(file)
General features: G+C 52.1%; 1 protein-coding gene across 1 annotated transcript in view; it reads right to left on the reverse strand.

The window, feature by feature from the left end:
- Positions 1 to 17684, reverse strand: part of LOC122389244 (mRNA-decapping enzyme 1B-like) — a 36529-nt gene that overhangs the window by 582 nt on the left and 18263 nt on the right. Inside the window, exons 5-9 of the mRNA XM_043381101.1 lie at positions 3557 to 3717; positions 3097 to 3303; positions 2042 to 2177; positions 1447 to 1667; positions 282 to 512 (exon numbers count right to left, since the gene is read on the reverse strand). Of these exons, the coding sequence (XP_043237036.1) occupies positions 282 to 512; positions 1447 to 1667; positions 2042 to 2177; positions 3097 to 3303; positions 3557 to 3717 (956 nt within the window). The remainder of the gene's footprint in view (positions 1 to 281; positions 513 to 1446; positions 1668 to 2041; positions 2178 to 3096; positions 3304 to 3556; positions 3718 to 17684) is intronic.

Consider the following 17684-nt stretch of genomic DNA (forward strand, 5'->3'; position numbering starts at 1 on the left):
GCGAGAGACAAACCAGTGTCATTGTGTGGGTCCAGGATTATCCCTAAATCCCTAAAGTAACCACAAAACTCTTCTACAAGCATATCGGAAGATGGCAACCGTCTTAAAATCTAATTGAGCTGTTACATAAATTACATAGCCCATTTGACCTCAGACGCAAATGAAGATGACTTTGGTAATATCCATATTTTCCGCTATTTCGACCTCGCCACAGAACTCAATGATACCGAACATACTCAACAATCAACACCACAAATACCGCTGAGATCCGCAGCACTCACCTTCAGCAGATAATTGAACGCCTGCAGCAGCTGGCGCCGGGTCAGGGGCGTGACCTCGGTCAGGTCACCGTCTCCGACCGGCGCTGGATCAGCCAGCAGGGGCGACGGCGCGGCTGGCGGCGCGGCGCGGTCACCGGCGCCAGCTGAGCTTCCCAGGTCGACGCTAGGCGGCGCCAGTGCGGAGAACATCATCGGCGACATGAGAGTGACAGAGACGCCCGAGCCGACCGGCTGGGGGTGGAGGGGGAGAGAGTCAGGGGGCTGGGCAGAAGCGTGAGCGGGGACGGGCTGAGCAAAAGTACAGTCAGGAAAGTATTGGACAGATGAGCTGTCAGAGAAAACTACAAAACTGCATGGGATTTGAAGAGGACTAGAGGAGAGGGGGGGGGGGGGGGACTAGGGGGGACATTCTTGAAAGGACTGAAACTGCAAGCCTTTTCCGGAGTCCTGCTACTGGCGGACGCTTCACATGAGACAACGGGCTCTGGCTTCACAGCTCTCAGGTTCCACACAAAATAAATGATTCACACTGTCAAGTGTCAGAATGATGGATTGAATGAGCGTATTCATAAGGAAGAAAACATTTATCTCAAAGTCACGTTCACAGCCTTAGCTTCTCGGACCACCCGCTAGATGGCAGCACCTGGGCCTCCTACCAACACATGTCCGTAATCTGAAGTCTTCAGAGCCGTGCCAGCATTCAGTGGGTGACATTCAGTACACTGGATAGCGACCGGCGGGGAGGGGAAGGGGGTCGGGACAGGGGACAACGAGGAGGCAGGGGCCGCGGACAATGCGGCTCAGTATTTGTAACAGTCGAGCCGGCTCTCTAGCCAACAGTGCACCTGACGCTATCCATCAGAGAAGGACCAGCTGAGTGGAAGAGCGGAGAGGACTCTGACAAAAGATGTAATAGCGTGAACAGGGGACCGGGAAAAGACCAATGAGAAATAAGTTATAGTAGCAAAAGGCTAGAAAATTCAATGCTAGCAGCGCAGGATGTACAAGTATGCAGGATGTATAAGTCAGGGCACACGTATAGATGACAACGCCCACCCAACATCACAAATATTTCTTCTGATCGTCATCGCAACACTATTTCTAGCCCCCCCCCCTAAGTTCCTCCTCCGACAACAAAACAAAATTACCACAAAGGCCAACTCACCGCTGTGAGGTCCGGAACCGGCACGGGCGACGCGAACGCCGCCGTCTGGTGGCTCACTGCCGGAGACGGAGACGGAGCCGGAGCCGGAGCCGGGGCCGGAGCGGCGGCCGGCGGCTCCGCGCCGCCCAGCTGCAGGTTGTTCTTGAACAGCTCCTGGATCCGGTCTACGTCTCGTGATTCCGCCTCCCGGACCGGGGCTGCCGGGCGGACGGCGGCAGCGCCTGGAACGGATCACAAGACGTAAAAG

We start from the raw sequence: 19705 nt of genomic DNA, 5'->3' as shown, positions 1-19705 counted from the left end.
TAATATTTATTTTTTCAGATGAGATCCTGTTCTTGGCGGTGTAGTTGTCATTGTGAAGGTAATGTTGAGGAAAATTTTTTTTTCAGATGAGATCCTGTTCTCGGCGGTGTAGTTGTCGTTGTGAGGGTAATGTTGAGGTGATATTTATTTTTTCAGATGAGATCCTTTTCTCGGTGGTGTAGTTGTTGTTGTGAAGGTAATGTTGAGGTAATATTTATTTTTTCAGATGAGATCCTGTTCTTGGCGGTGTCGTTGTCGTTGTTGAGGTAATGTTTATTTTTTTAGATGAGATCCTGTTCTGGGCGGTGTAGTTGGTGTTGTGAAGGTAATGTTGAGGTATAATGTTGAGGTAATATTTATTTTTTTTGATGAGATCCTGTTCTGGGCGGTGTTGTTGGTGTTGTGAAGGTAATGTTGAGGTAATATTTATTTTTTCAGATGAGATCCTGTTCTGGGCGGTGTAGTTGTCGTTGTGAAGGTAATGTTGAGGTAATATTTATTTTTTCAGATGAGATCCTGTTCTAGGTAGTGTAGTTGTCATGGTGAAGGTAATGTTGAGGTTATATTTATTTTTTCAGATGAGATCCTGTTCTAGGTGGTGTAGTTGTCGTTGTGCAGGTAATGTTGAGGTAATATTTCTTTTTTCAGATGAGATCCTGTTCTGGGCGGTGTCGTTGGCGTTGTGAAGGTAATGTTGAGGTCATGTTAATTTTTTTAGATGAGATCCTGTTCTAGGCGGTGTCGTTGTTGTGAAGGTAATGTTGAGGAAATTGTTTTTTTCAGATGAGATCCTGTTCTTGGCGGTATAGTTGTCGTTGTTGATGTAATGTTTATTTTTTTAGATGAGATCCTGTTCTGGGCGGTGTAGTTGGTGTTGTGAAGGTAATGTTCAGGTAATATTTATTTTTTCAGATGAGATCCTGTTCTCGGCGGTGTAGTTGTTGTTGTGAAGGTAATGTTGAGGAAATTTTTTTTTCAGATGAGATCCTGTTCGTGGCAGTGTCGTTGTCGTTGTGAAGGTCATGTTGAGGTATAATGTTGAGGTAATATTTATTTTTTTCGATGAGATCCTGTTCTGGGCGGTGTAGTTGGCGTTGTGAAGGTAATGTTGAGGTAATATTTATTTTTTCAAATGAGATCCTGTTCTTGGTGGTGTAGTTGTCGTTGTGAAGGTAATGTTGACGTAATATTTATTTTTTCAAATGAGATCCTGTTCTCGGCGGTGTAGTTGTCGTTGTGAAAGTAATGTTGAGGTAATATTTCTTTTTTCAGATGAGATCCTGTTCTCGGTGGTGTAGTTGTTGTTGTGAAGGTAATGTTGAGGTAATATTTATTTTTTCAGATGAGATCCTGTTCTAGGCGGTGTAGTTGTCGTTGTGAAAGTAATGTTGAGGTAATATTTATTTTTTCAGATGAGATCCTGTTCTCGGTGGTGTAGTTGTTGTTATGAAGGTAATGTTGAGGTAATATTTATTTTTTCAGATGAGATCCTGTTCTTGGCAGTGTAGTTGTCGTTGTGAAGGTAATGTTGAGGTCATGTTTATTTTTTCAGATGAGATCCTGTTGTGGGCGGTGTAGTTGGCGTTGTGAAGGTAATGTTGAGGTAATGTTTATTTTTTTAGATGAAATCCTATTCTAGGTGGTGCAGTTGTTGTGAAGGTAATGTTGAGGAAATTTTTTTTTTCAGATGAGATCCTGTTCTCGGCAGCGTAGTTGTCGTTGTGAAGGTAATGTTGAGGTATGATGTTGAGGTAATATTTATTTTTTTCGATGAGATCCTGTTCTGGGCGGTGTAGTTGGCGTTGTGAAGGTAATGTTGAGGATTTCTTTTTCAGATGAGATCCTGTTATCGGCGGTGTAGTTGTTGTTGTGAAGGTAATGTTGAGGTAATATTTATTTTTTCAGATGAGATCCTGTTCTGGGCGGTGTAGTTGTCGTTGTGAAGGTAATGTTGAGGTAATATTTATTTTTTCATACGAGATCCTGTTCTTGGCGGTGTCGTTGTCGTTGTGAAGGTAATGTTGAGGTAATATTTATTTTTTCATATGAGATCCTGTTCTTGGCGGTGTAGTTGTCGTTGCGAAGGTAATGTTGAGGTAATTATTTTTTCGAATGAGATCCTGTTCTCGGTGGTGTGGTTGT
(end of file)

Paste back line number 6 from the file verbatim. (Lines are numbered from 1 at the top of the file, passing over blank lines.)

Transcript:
We start from the raw sequence: 19705 nt of genomic DNA, 5'->3' as shown, positions 1-19705 counted from the left end.